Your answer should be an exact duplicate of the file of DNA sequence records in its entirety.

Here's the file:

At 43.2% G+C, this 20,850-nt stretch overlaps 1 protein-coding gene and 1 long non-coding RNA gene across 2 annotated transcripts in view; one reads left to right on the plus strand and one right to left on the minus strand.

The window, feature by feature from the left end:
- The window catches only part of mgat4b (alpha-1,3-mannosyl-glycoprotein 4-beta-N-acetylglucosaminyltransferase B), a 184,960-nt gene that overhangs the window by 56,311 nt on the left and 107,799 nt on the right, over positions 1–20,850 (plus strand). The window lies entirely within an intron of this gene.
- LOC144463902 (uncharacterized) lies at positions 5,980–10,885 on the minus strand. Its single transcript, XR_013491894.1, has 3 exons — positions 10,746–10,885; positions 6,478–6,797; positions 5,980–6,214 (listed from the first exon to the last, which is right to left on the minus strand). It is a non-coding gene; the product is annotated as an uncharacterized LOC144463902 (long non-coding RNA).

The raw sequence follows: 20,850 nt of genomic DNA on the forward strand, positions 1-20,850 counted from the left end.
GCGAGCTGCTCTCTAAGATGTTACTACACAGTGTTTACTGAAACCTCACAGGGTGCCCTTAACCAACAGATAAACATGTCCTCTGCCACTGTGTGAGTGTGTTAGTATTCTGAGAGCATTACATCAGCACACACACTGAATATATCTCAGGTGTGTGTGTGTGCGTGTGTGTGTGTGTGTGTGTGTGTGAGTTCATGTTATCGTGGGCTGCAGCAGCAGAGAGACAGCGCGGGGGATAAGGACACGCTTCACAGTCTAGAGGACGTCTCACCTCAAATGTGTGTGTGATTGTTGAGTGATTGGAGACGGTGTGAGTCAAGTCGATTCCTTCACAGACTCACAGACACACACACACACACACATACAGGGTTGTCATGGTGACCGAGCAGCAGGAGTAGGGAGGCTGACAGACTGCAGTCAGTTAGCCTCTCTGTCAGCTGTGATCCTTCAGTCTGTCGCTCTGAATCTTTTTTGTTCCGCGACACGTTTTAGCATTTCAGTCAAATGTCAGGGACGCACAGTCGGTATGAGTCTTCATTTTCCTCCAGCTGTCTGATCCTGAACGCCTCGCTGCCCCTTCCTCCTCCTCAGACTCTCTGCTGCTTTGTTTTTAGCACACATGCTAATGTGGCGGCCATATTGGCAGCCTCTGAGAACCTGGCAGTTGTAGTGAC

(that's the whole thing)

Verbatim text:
At 43.2% G+C, this 20,850-nt stretch overlaps 1 protein-coding gene and 1 long non-coding RNA gene across 2 annotated transcripts in view; one reads left to right on the plus strand and one right to left on the minus strand.

The window, feature by feature from the left end:
- The window catches only part of mgat4b (alpha-1,3-mannosyl-glycoprotein 4-beta-N-acetylglucosaminyltransferase B), a 184,960-nt gene that overhangs the window by 56,311 nt on the left and 107,799 nt on the right, over positions 1–20,850 (plus strand). The window lies entirely within an intron of this gene.
- LOC144463902 (uncharacterized) lies at positions 5,980–10,885 on the minus strand. Its single transcript, XR_013491894.1, has 3 exons — positions 10,746–10,885; positions 6,478–6,797; positions 5,980–6,214 (listed from the first exon to the last, which is right to left on the minus strand). It is a non-coding gene; the product is annotated as an uncharacterized LOC144463902 (long non-coding RNA).

The raw sequence follows: 20,850 nt of genomic DNA on the forward strand, positions 1-20,850 counted from the left end.
GCGAGCTGCTCTCTAAGATGTTACTACACAGTGTTTACTGAAACCTCACAGGGTGCCCTTAACCAACAGATAAACATGTCCTCTGCCACTGTGTGAGTGTGTTAGTATTCTGAGAGCATTACATCAGCACACACACTGAATATATCTCAGGTGTGTGTGTGTGCGTGTGTGTGTGTGTGTGTGTGTGTGAGTTCATGTTATCGTGGGCTGCAGCAGCAGAGAGACAGCGCGGGGGATAAGGACACGCTTCACAGTCTAGAGGACGTCTCACCTCAAATGTGTGTGTGATTGTTGAGTGATTGGAGACGGTGTGAGTCAAGTCGATTCCTTCACAGACTCACAGACACACACACACACACACATACAGGGTTGTCATGGTGACCGAGCAGCAGGAGTAGGGAGGCTGACAGACTGCAGTCAGTTAGCCTCTCTGTCAGCTGTGATCCTTCAGTCTGTCGCTCTGAATCTTTTTTGTTCCGCGACACGTTTTAGCATTTCAGTCAAATGTCAGGGACGCACAGTCGGTATGAGTCTTCATTTTCCTCCAGCTGTCTGATCCTGAACGCCTCGCTGCCCCTTCCTCCTCCTCAGACTCTCTGCTGCTTTGTTTTTAGCACACATGCTAATGTGGCGGCCATATTGGCAGCCTCTGAGAACCTGGCAGTTGTAGTGAC